Do- Think about your audience. 

Think about who is seeing your resume. Often times it’s an in-house staff member who is not an expert in every position, but who is an expert in finding qualified candidates. He/she is the gatekeeper you need to impress. He/she is your key to getting to the next level -interviewing with the manager. Your resume needs to impress the person weeding through the resumes! Don’t just throw in a list of technical terms and think it’s enough.

Do – Use action words for each bullet if possible.

Google “action words for resumes” and you’ll have pages to choose from.

Do – Show progression.

No matter what your career is, you should be getting better at it and gaining more responsibility as you go. Make sure it reads like a career if you’ve had a few jobs. It doesn’t matter if you are an admin or a manager, you should be progressing and getting better at what you do. You probably are, but make sure it’s demonstrated on your resume.

Do – Keep ongoing track of your accomplishments while you are working at any job.

I always added something I was proud of to an ongoing copy of my resume so that if I ever switched jobs I could remember the highlights. Often times if we are at a company for many years it’s hard to remember the award we got, the system we implemented, or the turnover we reduced. Have it handy.

Do – Use metrics and demonstrated financial savings anywhere you can.

You didn’t “perform in-house recruiting,” you “Reduced expenses by $100,000 per year by bringing recruiting in-house” for example. Make sure you know how to calculate any metrics you include, like in the in-house recruiting example get prior costs and subtract your salary and time from the metric for the true savings.

Do – look at several job descriptions for the type of position you want and make sure your resume shows you have the experience for it.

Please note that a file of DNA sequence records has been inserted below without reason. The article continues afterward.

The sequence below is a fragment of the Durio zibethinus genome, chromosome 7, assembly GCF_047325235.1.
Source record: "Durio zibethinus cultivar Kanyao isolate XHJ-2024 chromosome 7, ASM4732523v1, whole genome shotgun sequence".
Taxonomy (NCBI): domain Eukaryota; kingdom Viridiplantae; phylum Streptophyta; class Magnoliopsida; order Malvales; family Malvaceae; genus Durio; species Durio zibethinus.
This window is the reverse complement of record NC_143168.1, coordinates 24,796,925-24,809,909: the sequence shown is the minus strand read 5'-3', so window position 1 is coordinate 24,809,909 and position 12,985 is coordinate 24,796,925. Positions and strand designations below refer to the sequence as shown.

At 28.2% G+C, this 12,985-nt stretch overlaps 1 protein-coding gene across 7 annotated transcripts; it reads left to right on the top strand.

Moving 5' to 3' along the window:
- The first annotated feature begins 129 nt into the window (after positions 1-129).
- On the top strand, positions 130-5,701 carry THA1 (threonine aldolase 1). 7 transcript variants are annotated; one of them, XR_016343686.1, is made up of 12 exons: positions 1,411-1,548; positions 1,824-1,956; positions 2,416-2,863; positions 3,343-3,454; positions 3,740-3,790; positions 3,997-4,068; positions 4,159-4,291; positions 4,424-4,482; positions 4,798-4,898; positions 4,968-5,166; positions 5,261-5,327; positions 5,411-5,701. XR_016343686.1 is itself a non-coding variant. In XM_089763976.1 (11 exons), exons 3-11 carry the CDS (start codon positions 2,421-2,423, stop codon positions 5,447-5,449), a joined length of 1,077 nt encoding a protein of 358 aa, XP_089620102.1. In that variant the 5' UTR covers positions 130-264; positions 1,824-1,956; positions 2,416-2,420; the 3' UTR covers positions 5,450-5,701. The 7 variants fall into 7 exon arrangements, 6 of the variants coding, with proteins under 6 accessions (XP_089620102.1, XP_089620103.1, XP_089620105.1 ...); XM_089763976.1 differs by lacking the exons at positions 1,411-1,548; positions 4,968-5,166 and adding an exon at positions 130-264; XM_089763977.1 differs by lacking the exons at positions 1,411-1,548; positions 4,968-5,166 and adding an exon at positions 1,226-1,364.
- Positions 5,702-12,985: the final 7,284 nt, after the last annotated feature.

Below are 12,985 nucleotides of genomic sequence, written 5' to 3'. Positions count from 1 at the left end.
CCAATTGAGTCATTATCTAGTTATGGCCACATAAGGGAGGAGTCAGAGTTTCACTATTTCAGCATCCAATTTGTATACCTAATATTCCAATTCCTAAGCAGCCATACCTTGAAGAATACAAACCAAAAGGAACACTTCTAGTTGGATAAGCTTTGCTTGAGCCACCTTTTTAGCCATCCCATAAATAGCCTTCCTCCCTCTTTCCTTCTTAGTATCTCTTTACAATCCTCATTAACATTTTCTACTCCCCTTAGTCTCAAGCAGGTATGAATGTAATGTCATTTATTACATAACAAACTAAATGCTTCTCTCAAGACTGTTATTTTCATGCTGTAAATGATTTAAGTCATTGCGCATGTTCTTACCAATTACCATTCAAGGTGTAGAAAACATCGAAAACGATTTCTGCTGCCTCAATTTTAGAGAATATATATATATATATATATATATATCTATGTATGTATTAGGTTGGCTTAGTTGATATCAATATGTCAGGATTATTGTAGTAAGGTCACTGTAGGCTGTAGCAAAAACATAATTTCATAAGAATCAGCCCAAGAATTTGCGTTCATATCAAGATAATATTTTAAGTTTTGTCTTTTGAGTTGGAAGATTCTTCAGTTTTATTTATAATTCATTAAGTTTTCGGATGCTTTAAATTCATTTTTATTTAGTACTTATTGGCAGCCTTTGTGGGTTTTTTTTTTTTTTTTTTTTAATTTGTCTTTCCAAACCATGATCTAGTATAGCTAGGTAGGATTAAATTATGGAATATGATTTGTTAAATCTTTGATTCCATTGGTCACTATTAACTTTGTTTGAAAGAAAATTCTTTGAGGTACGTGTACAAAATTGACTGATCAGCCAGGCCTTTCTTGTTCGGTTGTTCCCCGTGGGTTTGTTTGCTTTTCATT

Do – find someone with the job you are going for and ask to see their resume or look at their linked in profile to see how they did it. Don’t copy but get an idea how they summed up their experience in a succinct way.

Do – Use this checklist before you apply:

You may be willing to take any job, but the person doing the hiring wants someone who has the skills, will do a great job, and will stay for a few years so that they aren’t always training a newbie. Turnover is expensive and companies are sensitive to that.

Early in my career I used to sort into “call,” “maybe,” and “no” piles. My “maybe” pile had the few typos, didn’t quite make sense, and was iffy. I’ve found, through experience, that if the resume isn’t great, the phone interview wasn’t any better and here’s why:

The person who took the time to really put effort into EVERY SINGLE BULLET knows their resume really well and can take you through specific examples of what they did.

The wishy washy resume usually has a wishy washy phone interview full of “we hit our goals” instead of “I took the project and ran with it” (please stop saying “we” in your interview by the way, we want to know what you specifically did!). This is the person who usually asks you to remind them what company you work for and which position they applied to. You should never tell a company that you don’t know who they are if you applied!